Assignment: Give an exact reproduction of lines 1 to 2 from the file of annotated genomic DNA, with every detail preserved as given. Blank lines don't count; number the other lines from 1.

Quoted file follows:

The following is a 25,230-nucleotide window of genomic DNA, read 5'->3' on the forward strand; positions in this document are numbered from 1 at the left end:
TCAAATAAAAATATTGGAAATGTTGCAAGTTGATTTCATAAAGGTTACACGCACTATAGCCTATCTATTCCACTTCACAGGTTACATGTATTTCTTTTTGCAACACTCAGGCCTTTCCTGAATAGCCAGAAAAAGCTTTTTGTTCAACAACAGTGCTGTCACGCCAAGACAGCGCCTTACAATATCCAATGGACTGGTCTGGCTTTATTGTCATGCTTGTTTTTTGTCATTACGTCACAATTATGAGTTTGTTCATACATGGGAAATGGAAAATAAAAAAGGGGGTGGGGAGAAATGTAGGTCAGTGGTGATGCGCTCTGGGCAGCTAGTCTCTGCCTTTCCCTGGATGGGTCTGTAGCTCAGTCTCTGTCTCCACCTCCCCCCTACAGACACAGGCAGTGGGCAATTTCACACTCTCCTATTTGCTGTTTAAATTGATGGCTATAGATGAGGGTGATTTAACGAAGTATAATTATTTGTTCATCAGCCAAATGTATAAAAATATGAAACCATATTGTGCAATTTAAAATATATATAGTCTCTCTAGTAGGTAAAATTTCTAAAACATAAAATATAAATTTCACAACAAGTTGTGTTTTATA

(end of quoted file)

The following is a 25,230-nucleotide window of genomic DNA, read 5'->3' on the forward strand; positions in this document are numbered from 1 at the left end:
TCAAATAAAAATATTGGAAATGTTGCAAGTTGATTTCATAAAGGTTACACGCACTATAGCCTATCTATTCCACTTCACAGGTTACATGTATTTCTTTTTGCAACACTCAGGCCTTTCCTGAATAGCCAGAAAAAGCTTTTTGTTCAACAACAGTGCTGTCACGCCAAGACAGCGCCTTACAATATCCAATGGACTGGTCTGGCTTTATTGTCATGCTTGTTTTTTGTCATTACGTCACAATTATGAGTTTGTTCATACATGGGAAATGGAAAATAAAAAAGGGGGTGGGGAGAAATGTAGGTCAGTGGTGATGCGCTCTGGGCAGCTAGTCTCTGCCTTTCCCTGGATGGGTCTGTAGCTCAGTCTCTGTCTCCACCTCCCCCCTACAGACACAGGCAGTGGGCAATTTCACACTCTCCTATTTGCTGTTTAAATTGATGGCTATAGATGAGGGTGATTTAACGAAGTATAATTATTTGTTCATCAGCCAAATGTATAAAAATATGAAACCATATTGTGCAATTTAAAATATATATAGTCTCTCTAGTAGGTAAAATTTCTAAAACATAAAATATAAATTTCACAACAAGTTGTGTTTTATA